By Mary McPhail Gray
“I wanted to have a profession in which I gave back to others,” commented Marcella Skogen, the new family therapist at NVW. After she was helped by a counselor during her divorce process, she was motivated to enter the profession herself and completed a master’s degree in Counseling Psychology at the University of Denver.
Like many transplants, Skogen has been visiting Taos for twenty-five years with a goal of some day being able to move here. She and her husband arrived last July and she is now working part time at both Golden Willow Retreat and NVW. She has assumed the role of lead therapist in the Familia y Mundo therapeutic after-school program where she leads counseling groups and does individual counseling.
Skogen brings twenty years of therapy experience in both resident and day treatment settings in the Denver area to her work here in Taos. In a psychiatric treatment facility she worked with youth—including adolescents in an intensive recovery unit and in outpatient day treatment as well as with geriatric patients and adults in acute crisis. Most recently she was a mental health therapist for youth aged 6 to 21 with intellectual disabilities and behavior disorders.
Skogen comments that in an early marriage she realized that her life experience and education –originally in fashion design– was “inadequate to prepare me to be a parent—or even—for that matter—an adult.” Her goals for her clients now are to help families to be functional and happy in their lives and to raise healthy children. She is able to use a variety of skills with youth and families—incorporating yoga, art, meditation and music—reflecting her creative side that she followed when she studied fashion design.
While at the psychiatric hospital, Skogen developed ropes courses and trained leadership teams in businesses and non-profit organizations. She then also used these skills with youth and with the families of youth who were in treatment. Skogen expresses sorrow that current insurance restrictions often prevent the use of such different therapeutic activities that she has experienced as very successful. She believes that the therapeutic process can assist individuals and families with coping skills, containment and control of negative emotions, and stabilizing their lives. As a therapist who has also had a private practice, she is clear that her work is much more meaningful to her than her original profession.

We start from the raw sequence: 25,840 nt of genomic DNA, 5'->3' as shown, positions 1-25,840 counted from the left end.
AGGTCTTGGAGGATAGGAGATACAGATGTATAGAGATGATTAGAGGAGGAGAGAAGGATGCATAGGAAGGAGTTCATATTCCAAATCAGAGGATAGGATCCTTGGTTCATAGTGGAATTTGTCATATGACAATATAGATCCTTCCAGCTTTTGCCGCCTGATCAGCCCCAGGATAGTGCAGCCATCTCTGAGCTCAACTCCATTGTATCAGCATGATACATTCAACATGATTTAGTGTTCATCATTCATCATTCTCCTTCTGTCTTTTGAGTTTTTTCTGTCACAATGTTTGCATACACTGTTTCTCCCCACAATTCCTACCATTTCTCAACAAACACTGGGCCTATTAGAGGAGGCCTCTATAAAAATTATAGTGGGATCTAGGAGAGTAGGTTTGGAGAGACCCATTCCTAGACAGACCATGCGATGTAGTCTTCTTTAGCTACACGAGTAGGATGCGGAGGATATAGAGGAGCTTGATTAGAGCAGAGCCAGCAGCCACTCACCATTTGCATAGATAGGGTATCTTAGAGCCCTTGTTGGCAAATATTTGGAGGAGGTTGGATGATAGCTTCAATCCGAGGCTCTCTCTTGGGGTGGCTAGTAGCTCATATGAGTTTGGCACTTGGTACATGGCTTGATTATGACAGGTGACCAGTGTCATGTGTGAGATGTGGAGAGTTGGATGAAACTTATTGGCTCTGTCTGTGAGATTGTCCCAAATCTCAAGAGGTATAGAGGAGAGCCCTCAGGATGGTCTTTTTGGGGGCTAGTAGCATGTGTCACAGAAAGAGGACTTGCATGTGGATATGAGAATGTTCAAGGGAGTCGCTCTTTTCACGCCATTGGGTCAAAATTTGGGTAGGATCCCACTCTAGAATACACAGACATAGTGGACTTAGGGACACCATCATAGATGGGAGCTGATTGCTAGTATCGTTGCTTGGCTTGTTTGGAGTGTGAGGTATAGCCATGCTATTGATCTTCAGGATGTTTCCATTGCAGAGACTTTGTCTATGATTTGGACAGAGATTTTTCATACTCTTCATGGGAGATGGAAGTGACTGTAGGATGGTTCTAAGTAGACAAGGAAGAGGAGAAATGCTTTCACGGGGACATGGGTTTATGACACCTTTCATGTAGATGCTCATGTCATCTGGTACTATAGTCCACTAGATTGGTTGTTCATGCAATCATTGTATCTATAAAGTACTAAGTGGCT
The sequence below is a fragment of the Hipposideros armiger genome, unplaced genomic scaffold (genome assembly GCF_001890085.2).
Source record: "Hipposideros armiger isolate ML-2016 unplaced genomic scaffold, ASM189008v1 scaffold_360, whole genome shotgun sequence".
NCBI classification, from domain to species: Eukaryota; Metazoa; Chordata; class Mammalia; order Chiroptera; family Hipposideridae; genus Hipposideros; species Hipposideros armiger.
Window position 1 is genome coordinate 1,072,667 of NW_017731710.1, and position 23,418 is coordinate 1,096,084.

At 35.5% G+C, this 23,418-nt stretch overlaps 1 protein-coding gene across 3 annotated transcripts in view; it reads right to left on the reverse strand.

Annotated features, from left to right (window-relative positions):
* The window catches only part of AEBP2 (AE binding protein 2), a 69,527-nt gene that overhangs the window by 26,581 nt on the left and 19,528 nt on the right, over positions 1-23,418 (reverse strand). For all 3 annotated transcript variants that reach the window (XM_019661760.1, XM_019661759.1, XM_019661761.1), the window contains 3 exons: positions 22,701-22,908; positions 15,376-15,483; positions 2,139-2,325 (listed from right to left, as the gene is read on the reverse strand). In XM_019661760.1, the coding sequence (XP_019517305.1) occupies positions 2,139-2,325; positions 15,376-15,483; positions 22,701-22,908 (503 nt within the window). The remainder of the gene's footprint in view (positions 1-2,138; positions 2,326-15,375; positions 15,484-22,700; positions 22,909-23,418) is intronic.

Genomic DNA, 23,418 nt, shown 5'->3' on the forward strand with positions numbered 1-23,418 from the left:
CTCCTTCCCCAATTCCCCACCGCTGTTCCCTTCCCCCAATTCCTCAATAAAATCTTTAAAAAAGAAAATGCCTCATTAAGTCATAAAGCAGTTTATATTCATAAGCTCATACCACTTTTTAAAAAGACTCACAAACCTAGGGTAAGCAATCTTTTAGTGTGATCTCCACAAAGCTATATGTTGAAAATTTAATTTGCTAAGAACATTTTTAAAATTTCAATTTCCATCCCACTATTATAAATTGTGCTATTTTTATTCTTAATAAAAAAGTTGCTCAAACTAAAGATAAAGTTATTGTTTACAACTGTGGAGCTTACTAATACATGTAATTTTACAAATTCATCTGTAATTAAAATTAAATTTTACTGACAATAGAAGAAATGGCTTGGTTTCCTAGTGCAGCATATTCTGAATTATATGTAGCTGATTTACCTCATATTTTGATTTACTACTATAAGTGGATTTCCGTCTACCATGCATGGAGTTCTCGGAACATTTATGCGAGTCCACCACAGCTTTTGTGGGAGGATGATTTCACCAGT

Halfway through grad school Skogen’s career took a bit of a detour when she began to express her great love of music—both singing and instrumental. She and her husband had a band and they developed a business to host variety shows in the Denver area and promote performance artists. She stated that their band had a Taos debut and for some time she was not sure if music or counseling would really win her heart. Ultimately, the counseling won out and she is grateful for the privileges she has had in working with a variety of individuals and families. Alert to the importance of community systems and extended family influences on youth and adults—Skogen always tries to help people recognize strengths of whatever family structure they have.
At NVW, Skogen has landed in a place where there are other creative people—who play music, dance or work in theatre in their “other lives’—but like Skogen are all committed to the meaningful work of helping change people. It is a good fit!
NVW has the largest staff of behavioral health counselors and therapists in the northern New Mexico area. We can be reached at 575-578-4297 and www.nonviolenceworks.us.
Mary McPhail Gray is the board chair of NVW and can be reached at 575-779-3126 or email.